The State Government’s new industry-specific property laws will commence on 1 December 2014. These laws replace the Property Agents and Motor Dealers Act (PAMDA). Whether they simplify Queensland’s property laws and achieve the objective of reducing red tape for business remains to be seen.
These laws are the:
- Property Occupations Act 2014
- Motor Dealers and Chattel Auctioneers Act 2014
- Debt Collectors (Field Agents and Collection Agents) Act 2014
- Agents Financial Administration Act 2014
In addition the Land Sales and Other Legislation Amendments Act (LSOLAA) will also commence on 1 December 2014 and will introduce a range of changes to the Land Sales Act and the Body Corporate Community Management Act. Some of the key changes for participants in the property industry are as follows:
* Property Developers will no longer need a licence. It is hoped that this will reduce a barrier to entry into the market and will therefore increase competition;
* Under the provisions of LSOLAA deposits of 20% can be obtained from buyers under off the plan contracts before the instalment contract provisions as set out in the Property Law Act are triggered (up from 10%);
* Under the provisions of LSOLA sellers will be able to nominate a 5.5 year sunset date for settlement (up from the existing 3.5 years);
* sellers of land proposed to be subdivided into 5 lots or fewer will no longer need to seek an exemption from the Office of Fair Trading when seeking to be relieved from complying with certain disclosure requirements under the Land Sales Act. The exemption will now be automatic.
* there will be 1 simplified form for clients to appoint a property agent. This will replace the 7 forms that currently exist;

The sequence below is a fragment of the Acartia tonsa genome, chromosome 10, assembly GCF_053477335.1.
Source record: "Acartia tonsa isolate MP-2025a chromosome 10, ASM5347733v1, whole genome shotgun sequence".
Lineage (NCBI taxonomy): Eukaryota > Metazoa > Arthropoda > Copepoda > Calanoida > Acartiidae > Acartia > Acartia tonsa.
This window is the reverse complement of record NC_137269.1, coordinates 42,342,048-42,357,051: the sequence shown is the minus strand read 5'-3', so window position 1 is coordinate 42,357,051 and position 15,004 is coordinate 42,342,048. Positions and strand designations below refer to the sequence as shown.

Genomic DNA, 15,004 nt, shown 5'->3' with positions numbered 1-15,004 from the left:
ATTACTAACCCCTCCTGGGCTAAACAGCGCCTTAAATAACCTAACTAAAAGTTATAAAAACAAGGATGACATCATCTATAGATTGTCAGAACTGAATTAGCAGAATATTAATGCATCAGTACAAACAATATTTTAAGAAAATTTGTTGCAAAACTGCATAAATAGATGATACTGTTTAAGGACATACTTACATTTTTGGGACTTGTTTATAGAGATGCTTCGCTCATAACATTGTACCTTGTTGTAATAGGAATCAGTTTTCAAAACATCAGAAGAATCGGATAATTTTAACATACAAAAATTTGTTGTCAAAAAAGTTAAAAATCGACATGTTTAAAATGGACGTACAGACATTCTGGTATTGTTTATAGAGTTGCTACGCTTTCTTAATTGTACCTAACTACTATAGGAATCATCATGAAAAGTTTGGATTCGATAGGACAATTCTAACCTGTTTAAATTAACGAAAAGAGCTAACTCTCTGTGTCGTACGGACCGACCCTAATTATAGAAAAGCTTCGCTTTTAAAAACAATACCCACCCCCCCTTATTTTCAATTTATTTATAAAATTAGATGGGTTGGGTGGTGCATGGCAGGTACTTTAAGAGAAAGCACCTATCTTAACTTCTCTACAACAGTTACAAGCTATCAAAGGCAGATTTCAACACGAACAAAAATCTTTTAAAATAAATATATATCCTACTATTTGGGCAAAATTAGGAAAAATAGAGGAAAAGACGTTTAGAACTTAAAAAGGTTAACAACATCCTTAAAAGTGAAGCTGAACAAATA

* agents will no longer need to state how they will perform their services or indicate the section of the appointment form that explains the different types of appointment.
* the maximum term of appointment for sole or exclusive agency will change from 60 days to 90 days. Either party may end an open listing at any time by giving written notice.
* the existing regulation on the limits on sale commissions for rural and residential property transactions will be abolished such that agents will be able to negotiate any commission with their clients. The rationale for this change is that it will increase competition in the market and therefore benefit consumers and will also help challenge the current perception that the maximum amount chargeable is in fact the industry standard;
* agents will no longer need to disclose to the buyer how much commission they receive from the seller.
* a resident letting agent will be able to manage more than 1 building complex and will nolonger need to live on-site. An agent will need to have a licensed person in charge of each place of business.
* sellers / agents will not need to attach a separate warning statement to a residential property contract. Instead a prescribed statement will be contained in the contract itself immediately above the space for the buyer’s signature;
* buyers will no longer need a lawyer’s certificate to waive or reduce their cooling-off period.
* Agents will be able to say that a reserve price exists for an auction of residential property. They still must not disclose the reserve price itself.
Few would argue that the existing provisions of PAMDA (and to a lesser extent the Land Sales Act) were cumbersome and complex and led to uncertainty in many property transactions. Hopefully the new laws will deliver on their objective to simplify the selling process, allow greater flexibility in the market place whilst still adequate protection to consumers.
For more information about property law please contact:
Graham Dutton, Commercial Partner
Direct Phone: 07 4046 1127
Direct Email: firstname.lastname@example.org